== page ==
[Link] [Comment] [Tweet]

Will online lectures destroy universities?
George Siemens, elearnspace, November 30, 2010.

Will online lectures destroy universities? No, of course they won't. It will take a variety of factors, including something like an 'open credentials' system to counter the current credentials that Scott Leslie notes are "bound up very tightly with the capitalist economies that fund them." George Siemens is here responding to a Telegraph article that suggests "the education most universities provide isn't worth the money. If they don't have world-class reputations – and only a few do – then they need to change fast, or watch an exodus of students away to cheaper, better alternatives." And that conclusion, not the hyperbole of the headline, is better founded.

[Link] [Comment] [Tweet]

The Coming Golden Age of Open Educational Simulations
Mike Caulfield, Tran|Script, November 30, 2010.

I've been watching the simulation space for some time, not particularly interested in the closed in-house sims created for military or industrial purposes, but anticipating what Mike Caulfield describes here, an open simulation system. "What if we were to can some of the bells and whistles of simulations and build some simple & open simulations that could be modified? ... Yes, it wouldn't be a million dollar experience. But it would be better than that - modifiable, extendable, customizable to any classroom context."

There's an interesting subtext in this, picked up on in the comments, as Caulfield argues "that by and large what schooling sells (outside certification) is coherence. The professor-as-curator is supposed pull the jarringly separate pieces into something a little more smooth, a little more personalized, and little more respectful of past and present context. Black-box simulations work against that effort, and make wide-scale adoption difficult, despite the many benefits of a simulation based approach"

[Link] [Comment] [Tweet]

Where Anonymity Breeds Contempt
Julie Zhuo, New York Times, November 30, 2010.

I love the irony in this: this article discussing the impact of trolls on the internet is itself a troll, lovingly disguised as New York Times article but no less trollish than a one-line comment like "These guys are frauds" posted after a YouTube video.Trolling is "the act of posting inflammatory, derogatory or provocative messages in public forums." I thought it odd that the author didn't comment on the proliferation of signed trolls as well, or raise the subject of paid trolls, shills employed by a political or advertising agency to harass or intimidate. But the discussion went another way. The proposition is, first, that trolling has become a major problem on the internet, and second, that anonymity promotes trollish behaviour. And in any case, anonymity is relatively recent; "when someone spoke in public, his audience would naturally be able to see who was talking." Thus, the author argues, web sites should stop posting anonymous comments. "Content providers, stop allowing anonymous comments. Moderate your comments and forums." Or consider, he says, "using comment services to improve the quality of engagement on your site." That's why his company, Facebook, has designed a public commenting widget "to replicate real-world social norms by emphasizing the human qualities of conversation." Troll!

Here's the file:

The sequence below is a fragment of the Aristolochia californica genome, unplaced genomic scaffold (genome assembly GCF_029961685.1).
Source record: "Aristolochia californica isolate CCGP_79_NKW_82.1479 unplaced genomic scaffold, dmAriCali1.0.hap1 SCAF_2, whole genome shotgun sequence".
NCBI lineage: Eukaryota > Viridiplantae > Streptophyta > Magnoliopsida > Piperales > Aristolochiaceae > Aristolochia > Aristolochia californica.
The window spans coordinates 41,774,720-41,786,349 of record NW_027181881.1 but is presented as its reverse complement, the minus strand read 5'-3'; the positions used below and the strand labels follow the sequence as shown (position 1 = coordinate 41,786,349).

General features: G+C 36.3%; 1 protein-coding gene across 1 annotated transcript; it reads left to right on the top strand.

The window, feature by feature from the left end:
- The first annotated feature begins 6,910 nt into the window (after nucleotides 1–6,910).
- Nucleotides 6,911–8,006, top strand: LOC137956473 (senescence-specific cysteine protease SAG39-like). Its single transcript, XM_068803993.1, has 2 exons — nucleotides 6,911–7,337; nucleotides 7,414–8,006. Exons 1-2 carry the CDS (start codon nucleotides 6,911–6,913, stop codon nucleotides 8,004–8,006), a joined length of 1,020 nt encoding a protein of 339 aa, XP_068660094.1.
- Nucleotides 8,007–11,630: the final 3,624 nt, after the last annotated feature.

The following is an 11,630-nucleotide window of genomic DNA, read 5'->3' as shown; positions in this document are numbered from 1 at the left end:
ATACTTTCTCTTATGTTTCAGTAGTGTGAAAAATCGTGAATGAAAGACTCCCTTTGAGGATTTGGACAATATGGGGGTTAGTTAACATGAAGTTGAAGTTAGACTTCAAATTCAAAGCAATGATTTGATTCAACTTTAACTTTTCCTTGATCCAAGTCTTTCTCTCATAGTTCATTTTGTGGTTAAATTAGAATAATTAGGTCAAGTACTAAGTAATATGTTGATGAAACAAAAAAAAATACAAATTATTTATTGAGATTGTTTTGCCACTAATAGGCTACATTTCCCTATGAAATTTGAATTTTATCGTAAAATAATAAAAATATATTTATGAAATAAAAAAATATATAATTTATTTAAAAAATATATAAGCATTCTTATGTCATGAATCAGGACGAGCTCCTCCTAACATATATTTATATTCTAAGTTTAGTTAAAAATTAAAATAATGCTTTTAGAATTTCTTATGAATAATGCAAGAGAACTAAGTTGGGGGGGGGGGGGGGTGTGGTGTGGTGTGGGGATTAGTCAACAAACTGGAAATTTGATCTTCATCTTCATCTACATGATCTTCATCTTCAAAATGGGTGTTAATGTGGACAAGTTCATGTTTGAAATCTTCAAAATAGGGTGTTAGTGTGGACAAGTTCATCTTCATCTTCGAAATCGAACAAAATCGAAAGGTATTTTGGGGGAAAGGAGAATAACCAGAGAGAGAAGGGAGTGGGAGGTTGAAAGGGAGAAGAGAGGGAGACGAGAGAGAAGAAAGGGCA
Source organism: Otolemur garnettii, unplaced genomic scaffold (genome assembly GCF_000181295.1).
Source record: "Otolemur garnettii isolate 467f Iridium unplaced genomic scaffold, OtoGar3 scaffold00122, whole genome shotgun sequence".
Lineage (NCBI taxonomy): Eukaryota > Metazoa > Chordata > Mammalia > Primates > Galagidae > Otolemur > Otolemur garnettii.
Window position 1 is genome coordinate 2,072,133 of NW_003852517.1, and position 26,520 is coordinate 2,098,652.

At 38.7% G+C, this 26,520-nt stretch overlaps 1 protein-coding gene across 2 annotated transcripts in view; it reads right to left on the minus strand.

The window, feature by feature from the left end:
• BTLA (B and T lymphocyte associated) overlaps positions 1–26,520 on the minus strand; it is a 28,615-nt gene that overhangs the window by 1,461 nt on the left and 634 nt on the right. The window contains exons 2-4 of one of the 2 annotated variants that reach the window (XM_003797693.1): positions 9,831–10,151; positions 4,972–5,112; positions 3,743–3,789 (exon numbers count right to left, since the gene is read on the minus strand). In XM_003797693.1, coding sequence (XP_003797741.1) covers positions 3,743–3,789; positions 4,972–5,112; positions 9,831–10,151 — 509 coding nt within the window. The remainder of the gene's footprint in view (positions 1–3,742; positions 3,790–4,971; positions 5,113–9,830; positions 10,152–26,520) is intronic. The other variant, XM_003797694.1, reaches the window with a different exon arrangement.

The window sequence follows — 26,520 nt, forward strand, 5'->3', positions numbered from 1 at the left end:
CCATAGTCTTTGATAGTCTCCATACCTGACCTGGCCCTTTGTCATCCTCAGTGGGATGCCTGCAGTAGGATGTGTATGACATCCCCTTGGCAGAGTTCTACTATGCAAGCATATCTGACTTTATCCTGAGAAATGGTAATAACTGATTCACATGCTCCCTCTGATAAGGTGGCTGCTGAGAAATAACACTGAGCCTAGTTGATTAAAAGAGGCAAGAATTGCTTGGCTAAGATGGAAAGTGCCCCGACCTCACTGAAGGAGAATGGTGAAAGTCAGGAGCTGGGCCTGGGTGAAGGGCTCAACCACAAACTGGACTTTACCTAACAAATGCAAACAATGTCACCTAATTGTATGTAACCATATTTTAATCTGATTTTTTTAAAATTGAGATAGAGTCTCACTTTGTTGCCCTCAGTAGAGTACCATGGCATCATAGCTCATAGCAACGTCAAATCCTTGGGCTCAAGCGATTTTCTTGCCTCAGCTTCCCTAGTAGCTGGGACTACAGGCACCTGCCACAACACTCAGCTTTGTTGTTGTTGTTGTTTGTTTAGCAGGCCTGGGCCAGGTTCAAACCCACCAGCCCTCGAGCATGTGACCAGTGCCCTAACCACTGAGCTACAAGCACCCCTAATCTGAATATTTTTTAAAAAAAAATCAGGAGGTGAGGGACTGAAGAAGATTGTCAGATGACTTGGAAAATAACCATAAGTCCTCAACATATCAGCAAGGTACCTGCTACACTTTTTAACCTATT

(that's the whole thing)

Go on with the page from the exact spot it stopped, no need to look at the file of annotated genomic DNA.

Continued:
[Link] [Comment] [Tweet]

This newsletter is sent only at the request of subscribers. If you would like to unsubscribe, Click here.

Know a friend who might enjoy this newsletter? Feel free to forward OLDaily to your colleagues. If you received this issue from a friend and would like a free subscription of your own, you can join our mailing list. Click here to subscribe.

Copyright 2010 Stephen Downes Contact: stephen@downes.ca

This work is licensed under a Creative Commons License.